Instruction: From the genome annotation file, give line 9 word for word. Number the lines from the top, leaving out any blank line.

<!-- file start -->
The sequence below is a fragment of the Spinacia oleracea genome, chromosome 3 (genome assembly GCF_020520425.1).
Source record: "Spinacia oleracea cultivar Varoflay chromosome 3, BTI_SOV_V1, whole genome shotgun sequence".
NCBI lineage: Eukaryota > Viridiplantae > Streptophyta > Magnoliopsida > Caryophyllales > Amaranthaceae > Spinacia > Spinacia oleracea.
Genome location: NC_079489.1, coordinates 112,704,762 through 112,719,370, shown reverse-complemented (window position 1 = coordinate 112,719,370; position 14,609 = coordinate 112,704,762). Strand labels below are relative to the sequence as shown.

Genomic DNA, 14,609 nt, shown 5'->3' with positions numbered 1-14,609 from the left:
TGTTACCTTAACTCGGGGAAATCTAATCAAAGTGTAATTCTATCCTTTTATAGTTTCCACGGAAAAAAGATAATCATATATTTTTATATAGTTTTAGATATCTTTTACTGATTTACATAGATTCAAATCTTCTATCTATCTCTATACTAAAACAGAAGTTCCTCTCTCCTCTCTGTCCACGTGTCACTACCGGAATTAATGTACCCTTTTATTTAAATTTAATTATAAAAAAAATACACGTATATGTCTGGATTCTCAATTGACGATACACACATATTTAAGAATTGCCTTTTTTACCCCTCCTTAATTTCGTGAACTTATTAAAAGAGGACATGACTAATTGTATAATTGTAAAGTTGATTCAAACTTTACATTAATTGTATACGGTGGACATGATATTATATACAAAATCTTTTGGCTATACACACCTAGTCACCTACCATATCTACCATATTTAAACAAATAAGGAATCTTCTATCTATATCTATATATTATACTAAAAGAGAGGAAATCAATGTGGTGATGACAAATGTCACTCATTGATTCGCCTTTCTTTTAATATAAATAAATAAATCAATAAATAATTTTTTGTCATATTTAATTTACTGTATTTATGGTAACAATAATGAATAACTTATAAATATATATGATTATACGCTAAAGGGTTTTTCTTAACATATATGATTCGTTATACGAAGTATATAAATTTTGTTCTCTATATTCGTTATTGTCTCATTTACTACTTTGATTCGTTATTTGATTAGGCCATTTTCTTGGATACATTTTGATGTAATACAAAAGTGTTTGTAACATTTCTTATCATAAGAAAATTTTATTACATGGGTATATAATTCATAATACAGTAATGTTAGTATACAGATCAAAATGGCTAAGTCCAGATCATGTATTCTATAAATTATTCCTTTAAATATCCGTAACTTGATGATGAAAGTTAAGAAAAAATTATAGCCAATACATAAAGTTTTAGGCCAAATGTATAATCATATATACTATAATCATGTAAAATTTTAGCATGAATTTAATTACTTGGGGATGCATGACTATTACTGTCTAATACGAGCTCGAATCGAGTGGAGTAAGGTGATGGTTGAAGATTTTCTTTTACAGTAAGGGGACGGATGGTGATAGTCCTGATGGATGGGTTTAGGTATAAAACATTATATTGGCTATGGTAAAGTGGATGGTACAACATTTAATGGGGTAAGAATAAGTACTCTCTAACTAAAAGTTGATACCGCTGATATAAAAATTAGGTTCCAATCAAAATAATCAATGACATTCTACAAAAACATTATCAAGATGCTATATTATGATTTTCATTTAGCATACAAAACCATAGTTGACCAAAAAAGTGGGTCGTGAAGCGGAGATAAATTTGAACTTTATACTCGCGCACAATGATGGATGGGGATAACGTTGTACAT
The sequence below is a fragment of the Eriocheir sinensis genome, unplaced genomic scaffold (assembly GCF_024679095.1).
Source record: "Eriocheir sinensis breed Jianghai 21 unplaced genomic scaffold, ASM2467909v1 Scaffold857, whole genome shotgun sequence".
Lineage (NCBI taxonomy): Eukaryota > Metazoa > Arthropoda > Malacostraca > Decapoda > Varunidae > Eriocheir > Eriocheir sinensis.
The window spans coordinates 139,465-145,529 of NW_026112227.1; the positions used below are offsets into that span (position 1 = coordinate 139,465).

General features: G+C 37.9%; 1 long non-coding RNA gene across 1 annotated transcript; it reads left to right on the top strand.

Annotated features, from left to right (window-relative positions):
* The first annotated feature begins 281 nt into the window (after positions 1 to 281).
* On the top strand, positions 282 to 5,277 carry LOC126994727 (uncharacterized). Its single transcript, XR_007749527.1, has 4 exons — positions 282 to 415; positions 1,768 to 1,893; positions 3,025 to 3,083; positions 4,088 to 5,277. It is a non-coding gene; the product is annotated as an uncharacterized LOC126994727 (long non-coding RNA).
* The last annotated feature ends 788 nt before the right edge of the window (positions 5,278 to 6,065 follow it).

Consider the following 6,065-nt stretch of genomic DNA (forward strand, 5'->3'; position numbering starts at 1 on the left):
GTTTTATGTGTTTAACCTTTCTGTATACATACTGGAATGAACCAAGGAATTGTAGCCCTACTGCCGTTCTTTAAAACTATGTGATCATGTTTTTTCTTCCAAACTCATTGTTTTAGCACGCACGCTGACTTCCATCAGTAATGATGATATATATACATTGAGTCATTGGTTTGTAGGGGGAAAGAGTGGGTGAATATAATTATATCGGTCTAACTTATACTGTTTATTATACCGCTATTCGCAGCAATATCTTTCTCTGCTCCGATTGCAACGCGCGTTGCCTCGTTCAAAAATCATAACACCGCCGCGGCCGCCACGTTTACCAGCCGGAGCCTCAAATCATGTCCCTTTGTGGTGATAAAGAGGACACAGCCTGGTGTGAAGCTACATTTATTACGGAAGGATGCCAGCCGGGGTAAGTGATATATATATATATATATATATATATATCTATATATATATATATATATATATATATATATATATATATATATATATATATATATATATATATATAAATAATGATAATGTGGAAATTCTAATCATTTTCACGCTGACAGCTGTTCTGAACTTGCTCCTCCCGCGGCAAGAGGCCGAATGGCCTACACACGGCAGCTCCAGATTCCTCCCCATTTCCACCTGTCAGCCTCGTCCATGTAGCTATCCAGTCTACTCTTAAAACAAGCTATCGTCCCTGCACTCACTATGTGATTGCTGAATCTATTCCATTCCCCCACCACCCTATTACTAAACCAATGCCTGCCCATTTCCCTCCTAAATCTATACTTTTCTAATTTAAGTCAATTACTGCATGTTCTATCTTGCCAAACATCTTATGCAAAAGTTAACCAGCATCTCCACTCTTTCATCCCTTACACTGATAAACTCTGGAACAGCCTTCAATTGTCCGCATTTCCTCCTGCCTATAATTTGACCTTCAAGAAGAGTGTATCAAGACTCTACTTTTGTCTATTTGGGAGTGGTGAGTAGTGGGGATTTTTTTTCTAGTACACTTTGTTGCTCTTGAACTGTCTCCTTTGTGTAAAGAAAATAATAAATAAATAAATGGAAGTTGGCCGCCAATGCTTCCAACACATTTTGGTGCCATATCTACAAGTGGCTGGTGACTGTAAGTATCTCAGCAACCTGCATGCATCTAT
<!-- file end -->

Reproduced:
Lineage (NCBI taxonomy): Eukaryota > Metazoa > Arthropoda > Malacostraca > Decapoda > Varunidae > Eriocheir > Eriocheir sinensis.